Christine Short, Wall Street Horizon VP of Research, joins Yahoo Finance Live to discuss the state of retail into the holidays, consumer trends, retail sales, and inflation.
BRIAN SOZZI: Consumers looking to lock in deals today, taking advantage of retail surpluses to ease the pain of inflation. Wall Street Horizon's VP of Research, Christine Short, joins us now to break down the retail landscape. Christine, good to see you here. Lots of bleak takes out there on the state of retail into the holidays. How bad do you think things will be?
CHRISTINE SHORT: No, I don't think it's actually going to be that bad. I think the consumer is still intact. That's what we've heard from most retailers for Q3 earnings. If you look at retail sales for October, still quite strong, of course. We got the consumer sentiment reading at the University of Michigan on Wednesday. And that was a little tepid. But again, there has been a disconnect between actual behavior and sentiment and confidence throughout this year with consumers. But if you look at the National Retail Federation, they're expecting a record number of shoppers. Actual spend is not going to be a record. But as you pointed out, people are out there looking for deals, right.
So the consumer behavior is changing a bit this holiday season as compared to last year. They are looking for value. They're being very choosy. They're probably buying less gifts, but the actual spend will somehow, you know, be around the same just because of inflation. But many CFOs, CEOs on their Q3 earnings calls, you know, pointed to this. We're having to offer deep discounts to push product. We want to be rid of this inventory glut as we head into the new year, and, of course, that squeezing margins. But the consumer, they are still, you know, quite resilient. It's just they're changing their behavior a bit, maybe trading down.
JARED BLIKRE: Yes, Christine. Clearing the deck. How are those margins-- how do you expect them to look on the other side of this when we're talking about the quarter of earnings from the current quarter?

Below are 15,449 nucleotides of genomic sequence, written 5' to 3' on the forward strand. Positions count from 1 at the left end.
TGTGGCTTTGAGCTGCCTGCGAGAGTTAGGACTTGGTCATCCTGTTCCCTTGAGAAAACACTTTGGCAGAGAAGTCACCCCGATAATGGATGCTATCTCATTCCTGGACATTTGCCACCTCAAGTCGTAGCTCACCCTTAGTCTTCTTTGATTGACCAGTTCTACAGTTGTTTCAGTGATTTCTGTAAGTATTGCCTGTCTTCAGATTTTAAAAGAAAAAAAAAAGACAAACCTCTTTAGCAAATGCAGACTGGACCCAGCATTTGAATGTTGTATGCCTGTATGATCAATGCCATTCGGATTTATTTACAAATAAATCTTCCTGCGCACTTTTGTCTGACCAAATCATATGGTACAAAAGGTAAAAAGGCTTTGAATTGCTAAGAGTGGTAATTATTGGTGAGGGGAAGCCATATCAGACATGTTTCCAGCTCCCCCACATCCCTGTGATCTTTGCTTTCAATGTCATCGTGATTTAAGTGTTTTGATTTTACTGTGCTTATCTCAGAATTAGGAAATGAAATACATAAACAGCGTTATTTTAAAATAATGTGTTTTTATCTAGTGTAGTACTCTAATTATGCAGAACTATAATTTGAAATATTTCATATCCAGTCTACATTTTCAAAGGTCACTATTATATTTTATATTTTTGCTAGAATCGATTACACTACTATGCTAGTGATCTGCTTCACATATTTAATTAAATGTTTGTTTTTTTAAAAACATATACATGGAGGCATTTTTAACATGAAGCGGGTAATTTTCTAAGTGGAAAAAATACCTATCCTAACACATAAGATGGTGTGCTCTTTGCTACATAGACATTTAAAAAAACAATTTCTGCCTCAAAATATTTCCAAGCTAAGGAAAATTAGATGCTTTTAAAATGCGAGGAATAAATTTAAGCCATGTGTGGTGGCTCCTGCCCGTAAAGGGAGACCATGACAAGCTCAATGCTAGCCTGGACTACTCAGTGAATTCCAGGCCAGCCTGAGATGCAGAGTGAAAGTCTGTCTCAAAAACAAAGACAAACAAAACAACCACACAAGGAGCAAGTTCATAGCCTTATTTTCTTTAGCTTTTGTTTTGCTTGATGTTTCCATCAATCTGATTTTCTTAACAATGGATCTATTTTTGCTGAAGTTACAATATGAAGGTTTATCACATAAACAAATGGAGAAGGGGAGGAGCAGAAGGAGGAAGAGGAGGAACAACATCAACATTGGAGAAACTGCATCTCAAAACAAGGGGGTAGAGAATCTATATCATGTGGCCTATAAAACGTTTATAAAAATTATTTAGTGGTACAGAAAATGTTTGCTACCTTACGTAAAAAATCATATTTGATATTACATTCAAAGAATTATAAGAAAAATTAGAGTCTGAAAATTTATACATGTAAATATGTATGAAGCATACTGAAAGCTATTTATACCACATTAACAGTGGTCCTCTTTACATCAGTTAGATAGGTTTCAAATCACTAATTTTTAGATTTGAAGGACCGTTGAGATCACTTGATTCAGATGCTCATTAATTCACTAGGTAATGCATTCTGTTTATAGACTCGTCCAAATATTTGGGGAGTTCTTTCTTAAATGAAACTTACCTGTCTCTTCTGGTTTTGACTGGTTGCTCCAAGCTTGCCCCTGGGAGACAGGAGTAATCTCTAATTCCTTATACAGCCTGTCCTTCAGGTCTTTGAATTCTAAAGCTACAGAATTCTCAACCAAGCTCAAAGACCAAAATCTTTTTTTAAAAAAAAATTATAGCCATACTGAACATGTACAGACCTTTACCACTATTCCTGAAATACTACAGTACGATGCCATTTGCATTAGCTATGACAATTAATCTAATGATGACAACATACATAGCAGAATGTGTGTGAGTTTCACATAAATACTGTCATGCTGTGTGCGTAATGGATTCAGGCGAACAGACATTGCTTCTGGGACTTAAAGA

CHRISTINE SHORT: Yeah. So this quarter, I think, S&P was expecting margins to be down around 10.7%. That's down from about 13.5%. So you are going to see that squeeze, because, again, they can't really push product without offering these promotions. Yet, cost of goods sold are still quite high. So a lot of times when, you know, inflation hits, retailers try to pass that cost onto the consumer. It's just getting harder and harder to do that. So you're going to see this margin squeeze. And then I think you're going to see that into the new year, because I don't think consumers are going to change their desire to shop for a good deal. The National Retail Federation survey showed 60% of retailers are-- sorry, 60% of consumers that are planning on shopping for the holiday season are really only doing so to take advantage of those great deals. And so this is something that retailers are going to have to contend with in 2023.
BRIAN SOZZI: Are there any retailers, Christine, doing it right?
CHRISTINE SHORT: Yeah. I think, like I said, there's certainly winners in the space. It's the discounters. We saw Walmart posting great numbers. You've got off price retailers like TJX companies, Ross Stores, home improvement, you know, that's still a bright spot within retail, Home Depot, Lowe's, you know. Anytime home prices go up, whether it be home prices or mortgage rates increasing, more people tend to stay in place and invest in their homes. And we're seeing that with those names. And then other places that consumers are spending their discretionary income, leisure. So we haven't seen demand for travel fall. We saw, you know, great numbers out of the airlines, cruise liners, even some hotels. So I think many consumers are saying, "Look, we haven't been able to travel, get together with family in three years. This is an area I'm not going to skimp. Whether I have to dip into savings, you know, put it on credit cards." And we're seeing household debt increasing to the highest level in 15 years.